Let’s now turn to the findings. Unsurprisingly, the more a mock juror identified with the defendant, the less likely they were to convict. If a mock juror identified more with the defendant, they were also more likely to blame the victim. Along these same associational lines, if a mock juror identified more with a victim, they were more likely to convict. If mock jurors thought the victim more similar to his criminal brothers, they were more likely to say that defendant had acted in self-defense. So far, the study seems to reveal neat and tidy in-group and out-group biases.
But then things stop being neat or tidy. Say the researchers, “Contrary to our hypothesis, a greater number of criminal associations caused the defendant to be perceived as less like his brothers [statistical figures omitted], not more.” To put it another way, if a defendant had three brothers convicted of crimes, his own clean record caused mock jurors to believe he must be the good egg of the family. Additionally, the more criminal associates a defendant had the more likely jurors were to believe the defendant had acted in self-defense. Finally, say the authors:
For defendants, having criminal associates was mostly advantageous; and when it was not advantageous, the effects were null rather than disadvantageous. Victims received the opposite treatment. Mock jurors perceived the victim more negatively when he had criminal associates compared to no criminal associates, and in these instances the defendant received relatively favorable perceptions. [Emphasis added.]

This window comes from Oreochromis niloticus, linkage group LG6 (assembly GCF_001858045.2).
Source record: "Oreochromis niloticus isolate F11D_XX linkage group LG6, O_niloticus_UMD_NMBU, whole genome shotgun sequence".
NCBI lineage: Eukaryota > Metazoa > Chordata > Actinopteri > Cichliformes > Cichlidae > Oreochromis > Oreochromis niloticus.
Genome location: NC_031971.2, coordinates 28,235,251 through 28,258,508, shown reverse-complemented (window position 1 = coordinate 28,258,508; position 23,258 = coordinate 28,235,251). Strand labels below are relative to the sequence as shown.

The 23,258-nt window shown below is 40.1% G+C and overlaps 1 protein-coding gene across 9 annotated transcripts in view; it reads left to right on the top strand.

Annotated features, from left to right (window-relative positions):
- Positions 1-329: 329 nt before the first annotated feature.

You have to now admit that I had you confused in the beginning, didn’t I? You had a moment up there where you were sure I’d lost it with my turkeys, and crows, and Tennyson. Perhaps, now, you can see how a study which reveals the uphill battles victims can often face might make me think of creatures that descend mercilessly on their stricken or injured comrades. These clinical revelations are, perhaps, among the chief reasons we study these lurking biases and heuristic short-cuts our brains impose on us: that we may catch ourselves before we kick, hack, and peck at the out-groups we have created around us.
 Quoted from the poem “In Memorium A.H.H.” Additionally, April is National Poetry Month. Let’s all take a moment or two this month to read some good poetry. I’m happy to offer recommendations on request.
 For more information on out-group and in-group biases, see generally J.W. Howard & M. Rothbart, Social Categorization and Memory for In-group and Out-group Behavior, 38 Journal of Personality and Soc. Psyc., 301-310, 2 (1980).
 Peter O. Rerick et al., Guilt by Association: Mock Jurors’ Perceptions of Defendants and Victims with Criminal Family Members, 27 Psych., Crime & L., 282 (2021).
 See generally Id. I am, here, editing and oversimplifying the extensive battery of questions posed to the mock jurors.
 Id. at 291.
 Id. at 296.
 Id. at 290.
 Id. at 291.
 Id. at 299.